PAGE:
Intensity of Statin Therapy in Relation to Myocardial Ischemia, Troponin T Release, and Clinical Cardiac Outcome in Patients Undergoing Major Vascular Surgery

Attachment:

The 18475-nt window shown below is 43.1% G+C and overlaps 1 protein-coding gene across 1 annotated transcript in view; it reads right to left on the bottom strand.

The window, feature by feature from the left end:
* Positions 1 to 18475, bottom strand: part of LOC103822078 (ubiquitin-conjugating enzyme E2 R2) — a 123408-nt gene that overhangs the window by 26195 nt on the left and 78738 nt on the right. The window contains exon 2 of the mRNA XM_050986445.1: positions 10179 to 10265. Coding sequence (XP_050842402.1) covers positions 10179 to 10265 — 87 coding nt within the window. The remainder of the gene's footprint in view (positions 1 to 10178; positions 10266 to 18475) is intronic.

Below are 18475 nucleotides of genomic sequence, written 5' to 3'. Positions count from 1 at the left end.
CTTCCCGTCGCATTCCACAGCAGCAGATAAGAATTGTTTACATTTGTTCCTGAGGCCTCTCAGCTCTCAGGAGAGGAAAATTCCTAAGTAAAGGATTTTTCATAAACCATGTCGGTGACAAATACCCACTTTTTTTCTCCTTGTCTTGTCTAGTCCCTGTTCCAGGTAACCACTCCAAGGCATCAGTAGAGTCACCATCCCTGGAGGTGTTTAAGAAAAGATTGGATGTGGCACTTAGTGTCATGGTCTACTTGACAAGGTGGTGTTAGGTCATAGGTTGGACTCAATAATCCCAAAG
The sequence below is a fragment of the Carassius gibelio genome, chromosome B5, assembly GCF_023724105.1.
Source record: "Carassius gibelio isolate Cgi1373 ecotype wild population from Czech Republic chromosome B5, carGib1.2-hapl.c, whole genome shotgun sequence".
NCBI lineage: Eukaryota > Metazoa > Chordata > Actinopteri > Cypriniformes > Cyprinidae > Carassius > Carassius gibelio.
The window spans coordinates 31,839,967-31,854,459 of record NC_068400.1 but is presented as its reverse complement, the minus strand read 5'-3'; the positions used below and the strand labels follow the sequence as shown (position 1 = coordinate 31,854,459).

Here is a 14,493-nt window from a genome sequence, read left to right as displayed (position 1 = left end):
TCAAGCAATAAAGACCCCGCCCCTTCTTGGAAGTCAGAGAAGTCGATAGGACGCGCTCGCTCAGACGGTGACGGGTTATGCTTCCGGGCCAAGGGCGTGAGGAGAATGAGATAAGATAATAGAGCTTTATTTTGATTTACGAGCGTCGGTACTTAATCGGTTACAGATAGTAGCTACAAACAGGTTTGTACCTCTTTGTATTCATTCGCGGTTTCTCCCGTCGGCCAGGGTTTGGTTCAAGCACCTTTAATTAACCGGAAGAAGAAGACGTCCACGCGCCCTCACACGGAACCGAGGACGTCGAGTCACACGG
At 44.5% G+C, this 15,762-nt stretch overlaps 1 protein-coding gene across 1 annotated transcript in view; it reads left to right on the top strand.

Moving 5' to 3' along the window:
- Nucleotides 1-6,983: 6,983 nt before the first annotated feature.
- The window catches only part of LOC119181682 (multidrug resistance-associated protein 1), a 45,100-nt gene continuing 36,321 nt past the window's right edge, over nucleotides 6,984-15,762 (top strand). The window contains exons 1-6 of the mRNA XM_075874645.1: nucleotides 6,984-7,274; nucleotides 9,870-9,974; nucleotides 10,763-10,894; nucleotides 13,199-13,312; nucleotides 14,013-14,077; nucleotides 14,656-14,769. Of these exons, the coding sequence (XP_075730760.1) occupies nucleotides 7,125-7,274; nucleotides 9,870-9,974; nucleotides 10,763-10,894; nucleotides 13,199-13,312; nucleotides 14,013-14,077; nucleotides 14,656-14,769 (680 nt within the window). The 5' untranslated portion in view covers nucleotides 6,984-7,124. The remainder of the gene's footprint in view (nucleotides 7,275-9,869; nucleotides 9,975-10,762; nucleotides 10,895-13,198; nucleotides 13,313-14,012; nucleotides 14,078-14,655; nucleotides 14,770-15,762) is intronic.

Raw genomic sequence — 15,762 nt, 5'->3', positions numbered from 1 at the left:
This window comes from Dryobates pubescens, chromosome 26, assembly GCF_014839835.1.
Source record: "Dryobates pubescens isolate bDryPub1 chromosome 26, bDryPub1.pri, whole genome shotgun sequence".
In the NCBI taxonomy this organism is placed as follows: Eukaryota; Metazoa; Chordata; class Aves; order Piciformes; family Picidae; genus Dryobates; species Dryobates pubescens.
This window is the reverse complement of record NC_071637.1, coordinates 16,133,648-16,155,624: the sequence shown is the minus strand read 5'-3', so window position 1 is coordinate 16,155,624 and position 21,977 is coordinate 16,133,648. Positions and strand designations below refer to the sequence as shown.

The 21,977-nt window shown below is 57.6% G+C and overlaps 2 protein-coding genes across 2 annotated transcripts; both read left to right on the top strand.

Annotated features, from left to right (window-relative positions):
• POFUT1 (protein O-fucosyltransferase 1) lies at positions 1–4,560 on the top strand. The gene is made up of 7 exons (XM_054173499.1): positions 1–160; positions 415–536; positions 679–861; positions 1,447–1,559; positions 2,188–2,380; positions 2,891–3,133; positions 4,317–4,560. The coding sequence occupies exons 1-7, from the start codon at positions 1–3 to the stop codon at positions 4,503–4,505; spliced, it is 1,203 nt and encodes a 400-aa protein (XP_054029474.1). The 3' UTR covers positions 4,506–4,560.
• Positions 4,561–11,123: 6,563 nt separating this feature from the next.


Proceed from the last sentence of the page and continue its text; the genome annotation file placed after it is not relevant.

Objectives: This study sought to examine whether higher statin doses and lower low-density lipoprotein (LDL) cholesterol are associated with improved cardiac outcome in vascular surgery patients. Background: Statins may have cardioprotective effects during major vascular surgery. Methods: In a prospective study of 359 vascular surgery patients, statin dose and cholesterol levels were recorded preoperatively. Myocardial ischemia and heart rate variability were assessed by 72-h 12-lead electrocardiography starting 1 day before to 2 days after surgery. Troponin T was measured on postoperative day 1, 3, 7, and before discharge. Cardiac events included cardiac death or nonfatal Q-wave myocardial infarction at 30 days and follow-up (mean 2.3 years). Results: Perioperative myocardial ischemia, troponin T release, 30-day events, and late cardiac events occurred in 29%, 23%, 4%, and 18%, respectively. In multivariate analysis, lower LDL cholesterol (per 10 mg/dl) correlated with lower myocardial ischemia (odds ratio [OR] 0.87, 95% confidence interval [CI] 0.80 to 0.95), troponin T release (OR 0.89, 95% CI 0.82 to 0.96), and 30-day (OR 0.89, 95% CI 0.78 to 1.00) and late cardiac events (hazard ratio 0.91, 95% CI 0.84 to 0.96). Higher statin doses (per 10% of maximum recommended dose) correlated with lower myocardial ischemia (OR 0.85, 95% CI 0.76 to 0.93), troponin T release (OR 0.84, 95% CI 0.76 to 0.93), and 30-day (OR 0.62, 95% CI 0.40 to 0.96) and late cardiac events (hazard ratio 0.76, 95% CI 0.65 to 0.89), even after adjusting for LDL cholesterol. Significantly higher perioperative heart rate variability was observed in patients with higher statin doses. Conclusions: Higher statin doses and lower LDL cholesterol correlate with lower perioperative myocardial ischemia, perioperative troponin T release, and 30-day and late cardiac events in major vascular surgery.